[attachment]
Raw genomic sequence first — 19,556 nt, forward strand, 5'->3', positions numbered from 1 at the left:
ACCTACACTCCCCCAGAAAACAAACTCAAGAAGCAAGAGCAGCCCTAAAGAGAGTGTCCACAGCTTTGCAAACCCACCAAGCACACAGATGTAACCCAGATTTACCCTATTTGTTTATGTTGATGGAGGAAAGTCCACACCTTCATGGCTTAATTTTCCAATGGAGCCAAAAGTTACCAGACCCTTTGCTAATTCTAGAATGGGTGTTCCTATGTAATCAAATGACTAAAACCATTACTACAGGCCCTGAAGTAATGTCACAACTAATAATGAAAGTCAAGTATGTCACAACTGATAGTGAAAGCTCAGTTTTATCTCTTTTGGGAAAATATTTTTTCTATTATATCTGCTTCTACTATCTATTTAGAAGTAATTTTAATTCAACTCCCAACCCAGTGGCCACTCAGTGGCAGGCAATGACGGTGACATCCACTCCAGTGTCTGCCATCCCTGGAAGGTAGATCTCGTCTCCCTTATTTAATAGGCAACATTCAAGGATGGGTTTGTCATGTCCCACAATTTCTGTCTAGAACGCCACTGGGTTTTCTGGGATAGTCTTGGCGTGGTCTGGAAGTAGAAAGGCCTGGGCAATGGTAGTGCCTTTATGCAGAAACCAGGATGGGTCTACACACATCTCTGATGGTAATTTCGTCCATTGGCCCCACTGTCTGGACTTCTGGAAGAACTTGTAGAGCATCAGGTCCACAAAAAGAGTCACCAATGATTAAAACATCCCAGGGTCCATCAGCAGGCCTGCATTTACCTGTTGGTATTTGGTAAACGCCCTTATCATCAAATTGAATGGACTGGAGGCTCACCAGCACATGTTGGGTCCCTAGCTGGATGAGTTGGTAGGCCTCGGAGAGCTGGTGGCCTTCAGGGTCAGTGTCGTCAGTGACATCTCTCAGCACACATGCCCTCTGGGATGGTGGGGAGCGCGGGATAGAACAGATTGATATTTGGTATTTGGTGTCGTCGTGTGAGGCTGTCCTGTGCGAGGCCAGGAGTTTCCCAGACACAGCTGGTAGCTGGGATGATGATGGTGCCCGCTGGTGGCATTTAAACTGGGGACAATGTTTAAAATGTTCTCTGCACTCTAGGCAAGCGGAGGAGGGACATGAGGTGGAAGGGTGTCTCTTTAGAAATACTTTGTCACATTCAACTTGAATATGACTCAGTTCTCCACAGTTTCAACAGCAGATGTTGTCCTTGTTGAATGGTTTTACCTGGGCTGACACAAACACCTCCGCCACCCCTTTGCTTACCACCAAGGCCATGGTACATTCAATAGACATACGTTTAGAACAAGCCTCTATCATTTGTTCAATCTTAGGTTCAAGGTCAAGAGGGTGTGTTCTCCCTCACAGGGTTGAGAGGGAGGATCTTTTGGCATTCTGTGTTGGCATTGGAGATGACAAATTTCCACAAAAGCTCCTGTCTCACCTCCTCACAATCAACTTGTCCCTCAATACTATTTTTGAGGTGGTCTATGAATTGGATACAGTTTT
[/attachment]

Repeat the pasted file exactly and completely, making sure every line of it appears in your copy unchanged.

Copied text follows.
Raw genomic sequence first — 19,556 nt, forward strand, 5'->3', positions numbered from 1 at the left:
ACCTACACTCCCCCAGAAAACAAACTCAAGAAGCAAGAGCAGCCCTAAAGAGAGTGTCCACAGCTTTGCAAACCCACCAAGCACACAGATGTAACCCAGATTTACCCTATTTGTTTATGTTGATGGAGGAAAGTCCACACCTTCATGGCTTAATTTTCCAATGGAGCCAAAAGTTACCAGACCCTTTGCTAATTCTAGAATGGGTGTTCCTATGTAATCAAATGACTAAAACCATTACTACAGGCCCTGAAGTAATGTCACAACTAATAATGAAAGTCAAGTATGTCACAACTGATAGTGAAAGCTCAGTTTTATCTCTTTTGGGAAAATATTTTTTCTATTATATCTGCTTCTACTATCTATTTAGAAGTAATTTTAATTCAACTCCCAACCCAGTGGCCACTCAGTGGCAGGCAATGACGGTGACATCCACTCCAGTGTCTGCCATCCCTGGAAGGTAGATCTCGTCTCCCTTATTTAATAGGCAACATTCAAGGATGGGTTTGTCATGTCCCACAATTTCTGTCTAGAACGCCACTGGGTTTTCTGGGATAGTCTTGGCGTGGTCTGGAAGTAGAAAGGCCTGGGCAATGGTAGTGCCTTTATGCAGAAACCAGGATGGGTCTACACACATCTCTGATGGTAATTTCGTCCATTGGCCCCACTGTCTGGACTTCTGGAAGAACTTGTAGAGCATCAGGTCCACAAAAAGAGTCACCAATGATTAAAACATCCCAGGGTCCATCAGCAGGCCTGCATTTACCTGTTGGTATTTGGTAAACGCCCTTATCATCAAATTGAATGGACTGGAGGCTCACCAGCACATGTTGGGTCCCTAGCTGGATGAGTTGGTAGGCCTCGGAGAGCTGGTGGCCTTCAGGGTCAGTGTCGTCAGTGACATCTCTCAGCACACATGCCCTCTGGGATGGTGGGGAGCGCGGGATAGAACAGATTGATATTTGGTATTTGGTGTCGTCGTGTGAGGCTGTCCTGTGCGAGGCCAGGAGTTTCCCAGACACAGCTGGTAGCTGGGATGATGATGGTGCCCGCTGGTGGCATTTAAACTGGGGACAATGTTTAAAATGTTCTCTGCACTCTAGGCAAGCGGAGGAGGGACATGAGGTGGAAGGGTGTCTCTTTAGAAATACTTTGTCACATTCAACTTGAATATGACTCAGTTCTCCACAGTTTCAACAGCAGATGTTGTCCTTGTTGAATGGTTTTACCTGGGCTGACACAAACACCTCCGCCACCCCTTTGCTTACCACCAAGGCCATGGTACATTCAATAGACATACGTTTAGAACAAGCCTCTATCATTTGTTCAATCTTAGGTTCAAGGTCAAGAGGGTGTGTTCTCCCTCACAGGGTTGAGAGGGAGGATCTTTTGGCATTCTGTGTTGGCATTGGAGATGACAAATTTCCACAAAAGCTCCTGTCTCACCTCCTCACAATCAACTTGTCCCTCAATACTATTTTTGAGGTGGTCTATGAATTGGATACAGTTTT